Taking a more proactive stance than was common in the past, HAI has in recent months been energetically lobbying on Capitol Hill in favor of the development of a low-level air traffic infrastructure over the Gulf of Mexico. It’s an idea that’s been proposed, tried in various forms and discarded, back-burnered and pigeon-holed over the years.
Concerted efforts by both HAI president Roy Resavage and HAI’s legislative staffers seem to have paid off. With the success and acceptance of the FAA’s Capstone project in Alaska, a similar ATC scheme for the Gulf of Mexico region today has higher-level backing than in years gone by.
Evidence of this newly found support can be found in the recently approved language in the Senate’s version of the Department of Transportation’s fiscal year 2004 appropriations bill, which sets aside $7 million for the establishment of a program–to be administered and developed by the FAA’s Southwest region office in Fort Worth, Texas–that would be a low-level weather, communications and automatic dependent surveillance (ADS) net over the expanse of the Gulf.
The Senate version of the bill, FAA Reauthorization Bill S.824, authored by Sen. John Breaux (D-La.), also has the support of influential Sens. Ernest Hollings (D-S.C.), ranking minority member of the Commerce Committee, and Trent Lott (R-Miss.), chair of the aviation subcommittee.
Flying over this oil-rich region at night under present-day conditions is a lot like low-level, late-night flight over the Midwest–long stretches of inky blackness, interrupted by patches of twinkling lights, seemingly all the brighter for their contrast with the vast, lightless emptiness surrounding them. In places, the population density of the Gulf of Mexico approaches that of some of the more sparsely settled parts of the U.S., with some 35,000 men, and now an increasing number of women, making their livings in this dangerous, vital oil industry. This population is supported by a fleet of more than 650 helicopters, a fleet that logs somewhere between 5,000 to 9,000 sorties a day according to figures recorded by HAI. Considered as a whole, this passenger volume ranks the Gulf Coast helicopter fleet as America’s 15th largest airline.
Yet much of this fleet flies without the ability to communicate with ATC, without the ability to obtain accurate, current weather data and without radar coverage. Writing in last fall’s issue of the official HAI house publication Rotor, legislative assistant Ann Carroll put it this way: “Imagine leaving your base station and flying 80 nautical miles south of the Louisiana coast, not knowing what the weather might be at your destination when you arrive. Worse yet, you are unable to obtain an inbound clearance before losing your communication with Houston, so you are forced to shut down on the rig to prepare for the inbound flight. In other instances, pilots are cleared for approach, they shoot the approach and fail to break out, necessitating the performance of the published missed approach procedure. Pilots are then required to climb to 2,000 feet and hold. An inability to communicate with Houston at an altitude of 2,000 feet forces the pilot to wait while his company dispatcher calls Houston to obtain another clearance or permission to climb until the lines of communication are established. Tremendous amounts of fuel and valuable time are wasted while pilots await clearance and instructions from Houston Center.”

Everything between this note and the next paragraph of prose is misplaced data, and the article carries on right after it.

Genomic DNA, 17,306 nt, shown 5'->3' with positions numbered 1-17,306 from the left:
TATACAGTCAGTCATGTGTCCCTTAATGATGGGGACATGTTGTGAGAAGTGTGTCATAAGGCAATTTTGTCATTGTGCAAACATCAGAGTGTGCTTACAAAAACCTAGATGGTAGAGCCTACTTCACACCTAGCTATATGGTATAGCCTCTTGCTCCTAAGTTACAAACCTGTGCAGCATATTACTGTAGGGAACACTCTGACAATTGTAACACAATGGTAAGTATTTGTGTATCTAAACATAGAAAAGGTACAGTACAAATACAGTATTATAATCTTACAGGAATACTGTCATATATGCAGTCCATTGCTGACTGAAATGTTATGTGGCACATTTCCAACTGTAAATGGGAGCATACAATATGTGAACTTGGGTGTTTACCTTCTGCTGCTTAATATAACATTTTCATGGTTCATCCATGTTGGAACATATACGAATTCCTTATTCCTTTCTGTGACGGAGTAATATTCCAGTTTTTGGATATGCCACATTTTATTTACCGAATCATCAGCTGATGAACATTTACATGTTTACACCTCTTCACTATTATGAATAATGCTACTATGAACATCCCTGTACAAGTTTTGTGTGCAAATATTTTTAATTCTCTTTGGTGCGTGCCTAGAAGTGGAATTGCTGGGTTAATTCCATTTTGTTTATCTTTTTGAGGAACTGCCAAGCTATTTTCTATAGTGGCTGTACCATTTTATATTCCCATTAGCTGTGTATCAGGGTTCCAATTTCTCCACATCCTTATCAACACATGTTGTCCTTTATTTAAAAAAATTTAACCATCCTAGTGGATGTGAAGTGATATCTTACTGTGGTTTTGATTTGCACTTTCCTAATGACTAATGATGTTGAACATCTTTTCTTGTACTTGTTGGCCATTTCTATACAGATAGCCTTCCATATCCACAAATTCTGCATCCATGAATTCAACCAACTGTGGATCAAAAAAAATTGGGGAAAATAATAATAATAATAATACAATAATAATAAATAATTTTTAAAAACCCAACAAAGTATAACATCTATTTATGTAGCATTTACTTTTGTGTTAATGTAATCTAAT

Both the House and Senate have approved legislation containing language directing the FAA to develop and carry out the Gulf project. HAI estimates the total cost of a network of 31 automated surface observing system (ASOS) installations (to be located on offshore rigs for the most part), along with the necessary automated dependent surveillance-broadcast (ADS-B) capability and 14 off-shore VHF network transceiver/repeaters, to amount to some $27 million over a 20-year operating period. In the proposed system, aircraft develop their own position data via onboard GPS, then transmit that data to others in the region via either a microwave satellite uplink and downlink or via a ground-based VHF network. While chiefly intended for helicopter use, the system would benefit all general aviation aircraft operating below 18,000 feet in Gulf airspace.
While the House and Senate bills differ on specifics, both agree on the amount ($7 million) sought in the upcoming fiscal year.
With minor differences separating the House and Senate versions of the FAA reauthorization bills, the successful conclusion of a series of conference committee meetings was expected by late last month. Passage of the bill is expected by both houses before Congress’ summer recess later this month.